Editors have taught me important tricks, like squeezing my prose (Eliminate unnecessary words). Another suggested that I try to avoid beginning sentences with the word “the,” not because there is anything wrong with it, but because “the” is the most commonplace way to begin one, and avoiding forces you to rethink. Try any exercise that encourages a more original cadence.
My drafts are cleaner today, but I still listen closely to my editors and usually take their advice.
The most common mistake new writers make is to adopt a voice that is not their own. The best way to develop an original voice is to use your own. Write the way you speak. Use your own vocabulary, and simple, clear sentences, unless there’s some strong reason not to. And never write a sentence that you would not quite naturally say.
Young writers in particular try to sound more learned or sophisticated or official. It’s the fastest way to make a fool of yourself on the printed page. Trying to sound like someone else usually leads to mangled syntax and the use of vocabulary beyond your reach —playwrights have been dining out on the malapropisms of foolish characters for centuries. Once your skills are more developed, you can use other voices to great effect, but first make sure you are comfortable writing in your own.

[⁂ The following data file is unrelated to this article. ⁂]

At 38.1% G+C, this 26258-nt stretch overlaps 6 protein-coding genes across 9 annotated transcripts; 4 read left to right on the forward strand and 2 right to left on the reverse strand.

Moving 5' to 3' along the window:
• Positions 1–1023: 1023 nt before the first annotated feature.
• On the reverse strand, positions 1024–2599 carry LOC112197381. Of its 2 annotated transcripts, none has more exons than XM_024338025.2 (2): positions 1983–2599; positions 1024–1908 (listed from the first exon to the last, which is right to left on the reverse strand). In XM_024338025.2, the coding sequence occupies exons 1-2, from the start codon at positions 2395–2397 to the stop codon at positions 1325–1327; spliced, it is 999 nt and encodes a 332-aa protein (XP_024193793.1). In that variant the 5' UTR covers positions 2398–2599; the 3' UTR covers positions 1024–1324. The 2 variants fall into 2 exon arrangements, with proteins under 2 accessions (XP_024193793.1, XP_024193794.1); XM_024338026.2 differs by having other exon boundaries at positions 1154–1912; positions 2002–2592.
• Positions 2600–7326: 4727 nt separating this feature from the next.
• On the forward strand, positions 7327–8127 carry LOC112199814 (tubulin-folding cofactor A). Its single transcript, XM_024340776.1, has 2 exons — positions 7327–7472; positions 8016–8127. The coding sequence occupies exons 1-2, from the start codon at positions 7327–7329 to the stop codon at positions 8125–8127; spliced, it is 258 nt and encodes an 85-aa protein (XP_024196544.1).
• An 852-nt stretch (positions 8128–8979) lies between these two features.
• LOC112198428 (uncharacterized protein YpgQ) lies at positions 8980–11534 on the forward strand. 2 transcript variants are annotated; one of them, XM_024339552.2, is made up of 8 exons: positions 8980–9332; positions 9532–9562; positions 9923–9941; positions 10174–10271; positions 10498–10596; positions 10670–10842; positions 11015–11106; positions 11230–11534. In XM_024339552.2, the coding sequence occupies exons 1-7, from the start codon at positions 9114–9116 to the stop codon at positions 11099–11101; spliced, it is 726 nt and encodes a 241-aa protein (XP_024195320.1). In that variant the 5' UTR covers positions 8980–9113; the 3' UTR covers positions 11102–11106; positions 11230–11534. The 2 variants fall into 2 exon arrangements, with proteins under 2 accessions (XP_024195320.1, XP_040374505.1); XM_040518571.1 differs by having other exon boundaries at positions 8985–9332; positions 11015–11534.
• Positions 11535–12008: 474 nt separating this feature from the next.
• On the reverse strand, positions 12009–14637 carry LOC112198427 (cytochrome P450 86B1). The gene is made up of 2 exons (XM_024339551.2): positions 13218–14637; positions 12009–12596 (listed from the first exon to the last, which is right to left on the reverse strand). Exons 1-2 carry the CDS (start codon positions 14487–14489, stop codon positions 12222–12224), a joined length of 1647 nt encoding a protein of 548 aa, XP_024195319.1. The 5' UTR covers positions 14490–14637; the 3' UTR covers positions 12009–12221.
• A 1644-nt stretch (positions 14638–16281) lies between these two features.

No matter what you are writing, try to employ scenes whenever possible.
If some tells you, “Bob was a funny guy,” ask, “Tell me something he did that made you laugh.” There’s a scene in there somewhere. And once you recognize something that could be a scene in your story, dig in hard. When I wrote Finders Keepers, the story of a Philadelphia longshoreman who found $1.2 million that had fallen off the back of an armored car, I forced the main character, Joey Coyle, to recreate that moment from his memory second-by-second—What clothes were you wearing? What time of day was it? How heavy was the bag? What color was it? How was it sealed? How did you open it? And so on. Joey thought I was crazy, but I knew I needed as many details as I could find to properly recreate that moment on the page.